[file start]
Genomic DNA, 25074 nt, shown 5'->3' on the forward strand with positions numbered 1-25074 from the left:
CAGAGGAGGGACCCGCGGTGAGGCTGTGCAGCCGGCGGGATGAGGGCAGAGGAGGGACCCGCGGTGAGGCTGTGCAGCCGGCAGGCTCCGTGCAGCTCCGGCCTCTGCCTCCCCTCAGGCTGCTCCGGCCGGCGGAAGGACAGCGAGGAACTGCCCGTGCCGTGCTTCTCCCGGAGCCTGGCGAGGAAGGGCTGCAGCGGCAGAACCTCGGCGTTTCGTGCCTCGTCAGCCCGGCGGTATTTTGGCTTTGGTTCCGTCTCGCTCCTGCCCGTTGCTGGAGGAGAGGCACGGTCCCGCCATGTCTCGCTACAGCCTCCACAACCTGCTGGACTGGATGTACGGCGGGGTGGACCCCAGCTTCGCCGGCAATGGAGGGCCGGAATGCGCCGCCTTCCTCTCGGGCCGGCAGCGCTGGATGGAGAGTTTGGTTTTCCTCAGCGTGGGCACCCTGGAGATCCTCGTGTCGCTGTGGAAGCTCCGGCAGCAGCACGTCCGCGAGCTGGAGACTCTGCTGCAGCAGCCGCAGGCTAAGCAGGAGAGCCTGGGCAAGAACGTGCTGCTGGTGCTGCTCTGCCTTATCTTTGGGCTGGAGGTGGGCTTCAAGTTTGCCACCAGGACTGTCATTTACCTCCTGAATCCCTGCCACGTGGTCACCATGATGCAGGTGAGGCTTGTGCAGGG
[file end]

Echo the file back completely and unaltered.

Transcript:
Genomic DNA, 25074 nt, shown 5'->3' on the forward strand with positions numbered 1-25074 from the left:
CAGAGGAGGGACCCGCGGTGAGGCTGTGCAGCCGGCGGGATGAGGGCAGAGGAGGGACCCGCGGTGAGGCTGTGCAGCCGGCAGGCTCCGTGCAGCTCCGGCCTCTGCCTCCCCTCAGGCTGCTCCGGCCGGCGGAAGGACAGCGAGGAACTGCCCGTGCCGTGCTTCTCCCGGAGCCTGGCGAGGAAGGGCTGCAGCGGCAGAACCTCGGCGTTTCGTGCCTCGTCAGCCCGGCGGTATTTTGGCTTTGGTTCCGTCTCGCTCCTGCCCGTTGCTGGAGGAGAGGCACGGTCCCGCCATGTCTCGCTACAGCCTCCACAACCTGCTGGACTGGATGTACGGCGGGGTGGACCCCAGCTTCGCCGGCAATGGAGGGCCGGAATGCGCCGCCTTCCTCTCGGGCCGGCAGCGCTGGATGGAGAGTTTGGTTTTCCTCAGCGTGGGCACCCTGGAGATCCTCGTGTCGCTGTGGAAGCTCCGGCAGCAGCACGTCCGCGAGCTGGAGACTCTGCTGCAGCAGCCGCAGGCTAAGCAGGAGAGCCTGGGCAAGAACGTGCTGCTGGTGCTGCTCTGCCTTATCTTTGGGCTGGAGGTGGGCTTCAAGTTTGCCACCAGGACTGTCATTTACCTCCTGAATCCCTGCCACGTGGTCACCATGATGCAGGTGAGGCTTGTGCAGGG